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  • 12
  • Biography, Documentary
  • 2005
  • 83 mins

Sketches Of Frank Gehry

Sketches Of Frank Gehry

Synopsis

Renowned filmmaker Sydney Pollack's first documentary feature is a love-letter to his long-time friend, the equally renowned architect Frank Gehry

About

Near the beginning of his Sketches Of Frank Gehry, Sydney Pollack is heard protesting his total ignorance of both architecture and the documentary form, and expressing his doubts about the very possibility of capturing Gehry's architectural achievements "in two dimensions on film".

Even if Pollack is a relative stranger to documentaries, a director of features as diverse as The Way We Were (1973), Three Days Of The Condor (1975), Tootsie (1982) and The Interpreter (2005) knows more than a thing or two about filmmaking; and as My Architect (2003) and Regular Or Super:Views On Mies Van Der Rohe (2004) have demonstrated, film is a medium peculiarly well-suited to illustrate the visual impact of a building.

In short, Pollack's anxieties are a tad disingenuous, but no more so than Gehry's subsequent claim never to have been able to achieve "a painterly surface" - to which Pollack responds with a sardonic "oh yeah?", followed by a barrage of lustrous images to prove beyond all doubt that both the filmmaker and the architect are fully capable of transcending their own chosen disciplines and assimilating the aesthetic values of others.

Sketches Of Frank Gehry is packaged as a dialogue between these two artists, and between their respective arts. Parallels are suggested from the very start: Gehry the man, his initial squiggly sketches and his studio experiments are all filmed informally on Mini Digital Video, while his finished edifices, in all their glass-and-titanium glory, are shot on film to show off their sinuous perfection. Pollack even manages to include quotes that characterise the architect in cinematic terms: Michael Ovitz compares Gehry's versatility to that of a writer-director, and Julian Schnabel (in a hilariously dramatic shades-and-bathrobe ensemble, with gin in hand) likens the flamboyant style of Gehry's structures to Robert Duvall's performance in Apocalypse Now.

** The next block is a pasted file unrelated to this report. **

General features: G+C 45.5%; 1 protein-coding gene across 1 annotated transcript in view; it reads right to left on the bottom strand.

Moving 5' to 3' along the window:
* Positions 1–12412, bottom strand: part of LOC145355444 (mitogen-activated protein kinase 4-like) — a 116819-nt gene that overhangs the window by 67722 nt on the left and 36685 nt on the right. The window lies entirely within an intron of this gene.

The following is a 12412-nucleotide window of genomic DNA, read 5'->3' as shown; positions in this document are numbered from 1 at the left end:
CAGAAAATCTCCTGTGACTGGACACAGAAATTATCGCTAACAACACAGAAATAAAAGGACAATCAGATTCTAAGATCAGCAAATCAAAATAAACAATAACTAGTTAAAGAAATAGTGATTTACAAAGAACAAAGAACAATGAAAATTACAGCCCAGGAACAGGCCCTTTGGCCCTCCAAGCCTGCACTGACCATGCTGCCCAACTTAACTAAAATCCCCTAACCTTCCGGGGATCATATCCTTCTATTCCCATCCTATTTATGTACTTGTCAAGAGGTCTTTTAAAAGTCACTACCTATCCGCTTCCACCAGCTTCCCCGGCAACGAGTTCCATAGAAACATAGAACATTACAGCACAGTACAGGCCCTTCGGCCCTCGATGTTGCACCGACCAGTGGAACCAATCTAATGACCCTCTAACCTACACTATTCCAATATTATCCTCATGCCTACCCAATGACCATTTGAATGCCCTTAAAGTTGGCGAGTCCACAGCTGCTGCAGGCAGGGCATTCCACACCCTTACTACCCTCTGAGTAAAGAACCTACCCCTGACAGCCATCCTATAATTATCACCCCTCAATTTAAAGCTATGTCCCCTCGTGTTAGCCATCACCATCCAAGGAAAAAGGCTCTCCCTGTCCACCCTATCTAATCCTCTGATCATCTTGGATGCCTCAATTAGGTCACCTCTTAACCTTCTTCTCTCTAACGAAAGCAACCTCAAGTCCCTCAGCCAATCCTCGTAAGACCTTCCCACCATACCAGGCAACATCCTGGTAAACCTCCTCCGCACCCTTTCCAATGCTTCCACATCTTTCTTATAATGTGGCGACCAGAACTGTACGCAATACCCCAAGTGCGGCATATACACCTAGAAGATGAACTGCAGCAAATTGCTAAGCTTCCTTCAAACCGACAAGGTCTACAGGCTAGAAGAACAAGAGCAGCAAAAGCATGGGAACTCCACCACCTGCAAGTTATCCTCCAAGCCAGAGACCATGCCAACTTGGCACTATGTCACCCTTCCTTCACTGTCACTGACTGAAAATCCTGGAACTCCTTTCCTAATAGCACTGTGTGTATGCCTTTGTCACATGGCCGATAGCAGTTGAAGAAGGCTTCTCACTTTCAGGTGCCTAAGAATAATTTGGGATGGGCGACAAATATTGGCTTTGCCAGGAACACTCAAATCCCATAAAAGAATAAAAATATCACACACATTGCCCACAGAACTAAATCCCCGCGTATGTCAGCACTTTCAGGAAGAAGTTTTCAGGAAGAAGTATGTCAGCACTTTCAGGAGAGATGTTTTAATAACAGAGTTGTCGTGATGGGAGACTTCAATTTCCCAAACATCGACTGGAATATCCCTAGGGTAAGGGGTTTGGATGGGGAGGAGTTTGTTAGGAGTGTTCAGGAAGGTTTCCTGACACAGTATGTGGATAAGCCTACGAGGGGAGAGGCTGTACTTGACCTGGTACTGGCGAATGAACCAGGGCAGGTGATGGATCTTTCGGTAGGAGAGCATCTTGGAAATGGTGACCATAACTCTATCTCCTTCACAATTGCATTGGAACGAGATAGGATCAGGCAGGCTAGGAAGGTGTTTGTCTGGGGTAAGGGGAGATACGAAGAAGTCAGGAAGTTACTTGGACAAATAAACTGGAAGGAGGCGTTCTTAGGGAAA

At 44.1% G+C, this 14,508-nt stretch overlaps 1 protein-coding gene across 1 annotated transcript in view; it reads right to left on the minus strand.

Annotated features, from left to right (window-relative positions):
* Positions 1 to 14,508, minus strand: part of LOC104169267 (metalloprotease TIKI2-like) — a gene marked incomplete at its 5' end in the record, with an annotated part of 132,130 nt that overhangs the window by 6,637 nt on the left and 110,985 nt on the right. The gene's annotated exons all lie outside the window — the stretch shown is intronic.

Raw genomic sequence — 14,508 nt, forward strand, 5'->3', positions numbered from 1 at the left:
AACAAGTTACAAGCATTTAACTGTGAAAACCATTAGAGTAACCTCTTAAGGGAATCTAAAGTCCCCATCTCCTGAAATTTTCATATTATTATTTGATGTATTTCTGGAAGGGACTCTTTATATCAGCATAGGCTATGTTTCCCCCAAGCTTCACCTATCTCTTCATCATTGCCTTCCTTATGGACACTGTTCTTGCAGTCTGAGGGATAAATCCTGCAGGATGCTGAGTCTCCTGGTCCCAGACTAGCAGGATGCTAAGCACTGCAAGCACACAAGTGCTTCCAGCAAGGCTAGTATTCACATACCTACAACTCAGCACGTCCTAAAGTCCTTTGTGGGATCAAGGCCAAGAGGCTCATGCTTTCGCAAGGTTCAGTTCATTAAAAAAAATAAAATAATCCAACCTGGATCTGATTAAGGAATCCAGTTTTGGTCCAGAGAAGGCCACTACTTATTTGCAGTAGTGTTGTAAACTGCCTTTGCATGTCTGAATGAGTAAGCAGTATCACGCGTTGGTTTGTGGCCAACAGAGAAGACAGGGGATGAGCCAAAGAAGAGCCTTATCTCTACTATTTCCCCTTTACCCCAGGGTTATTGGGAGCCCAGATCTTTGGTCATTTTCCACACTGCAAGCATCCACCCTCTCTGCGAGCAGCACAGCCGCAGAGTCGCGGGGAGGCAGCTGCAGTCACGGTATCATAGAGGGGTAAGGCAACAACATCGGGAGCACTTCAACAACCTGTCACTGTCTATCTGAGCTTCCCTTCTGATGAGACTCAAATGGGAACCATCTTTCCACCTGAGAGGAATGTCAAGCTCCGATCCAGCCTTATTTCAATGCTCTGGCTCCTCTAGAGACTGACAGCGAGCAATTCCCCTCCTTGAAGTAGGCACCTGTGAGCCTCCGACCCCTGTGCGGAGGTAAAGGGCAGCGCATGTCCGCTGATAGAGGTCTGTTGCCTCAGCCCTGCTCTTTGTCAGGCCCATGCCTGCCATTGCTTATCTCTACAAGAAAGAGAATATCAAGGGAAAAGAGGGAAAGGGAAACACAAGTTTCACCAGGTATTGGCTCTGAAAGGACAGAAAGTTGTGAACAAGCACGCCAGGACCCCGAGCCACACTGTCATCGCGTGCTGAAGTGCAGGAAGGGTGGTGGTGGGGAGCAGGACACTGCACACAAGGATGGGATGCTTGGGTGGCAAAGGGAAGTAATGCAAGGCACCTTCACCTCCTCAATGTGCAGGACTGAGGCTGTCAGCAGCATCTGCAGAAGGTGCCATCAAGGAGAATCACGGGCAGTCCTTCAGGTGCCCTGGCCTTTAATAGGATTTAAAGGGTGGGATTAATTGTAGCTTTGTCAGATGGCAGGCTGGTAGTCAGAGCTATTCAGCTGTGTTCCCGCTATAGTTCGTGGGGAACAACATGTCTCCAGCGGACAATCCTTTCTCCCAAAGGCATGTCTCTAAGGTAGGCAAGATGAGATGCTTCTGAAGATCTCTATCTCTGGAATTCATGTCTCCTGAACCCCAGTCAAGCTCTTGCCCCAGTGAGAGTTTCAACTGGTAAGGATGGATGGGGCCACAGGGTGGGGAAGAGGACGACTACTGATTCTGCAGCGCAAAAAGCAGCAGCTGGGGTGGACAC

The long-standing friendship between Pollack and Gehry brings both advantages and disadvantages. For while it ensures that Pollack's interviews with the architect are like intimate conversations, it also sets a tone of back-slapping homage where more critical inquiry would at times have been welcome.

Gehry's own assertions about his past, his first marriage, and the change of his name from Goldberg to Gehry are unelaborated and unchallenged. Editing largely reduces the contributions of others to sweeping, fawning soundbites, like Dennis Hopper's "Frank seems to live in the moment." Still, at least Hopper actually lives in a house designed by Gehry. Apparently all that qualifies musician Bob Geldof to appear in this film and mouth off about architecture is, apart from his general celebrity, the fact that once while touring in Germany he drove past Gehry's Vitra Furniture Museum and rather liked it.

Far better are the interviews with Gehry's artists, patrons, and even with his long-time therapist Milton Wexler, whose treatment is now sought by other aspiring architects hoping to channel some of Gehry's talent. Pollack, to his immense credit, also acknowledges the existence of dissenting voices by including comments from one of Gehry's most outspoken detractors, the art academic Hal Foster - even if his words are too cropped to reveal any criticism of substance. Only Charles Jencks, a friend of Gehry's and himself an architect, dares admit that amongst Gehry's many successes there have also been failures, as well as the odd work that has been "extremely ugly".

The picture of Gehry that emerges is a multi-faceted one, composed of historical anecdotes (as a young truck driver, he used to deliver breakfast to Roy Rogers), psychological generalisations and glimpses of the creative process at work - but the picture is also, in keeping with the film's title, very sketchy, and will leave most viewers none the wiser as to the nature of this architect's particular genius.

Fortunately Gehry's completed buildings, including the groundbreaking Guggenheim Museum in Bilbao and the Walt Disney Concert Hall in Los Angeles, combine with Pollack's adoring camerawork to tell their own story, beyond the personal mythology of the man who created them.

Cast & Connections

  • Actor: Philip Johnson, Sydney Pollack, Michael Eisner, Dennis Hopper, Chuck Arnoldi, Frank O Gehry, Julian Schnabel, Bob Geldof, Ed Ruscha, Milton Wexler
  • Director: Sydney Pollack
  • Producer: Ultan Guilfoyle
  • Photographer: George Tiffin, Marcus Birsel, Sydney Pollack, Ultan Guilfoyle, Claudio Rocha
  • Composer: Jonas Sorman, Claes Nystrom

In a nutshell

Pollack's first foray into the documentary genre is too vague for real insight, too conventional to match its subject's iconoclasm, and too affectionate to offer a truly critical account of the Gehry phenomenon, But there is no denying the beauty of the images that these two artists have constructed together.

by Anton Bitel

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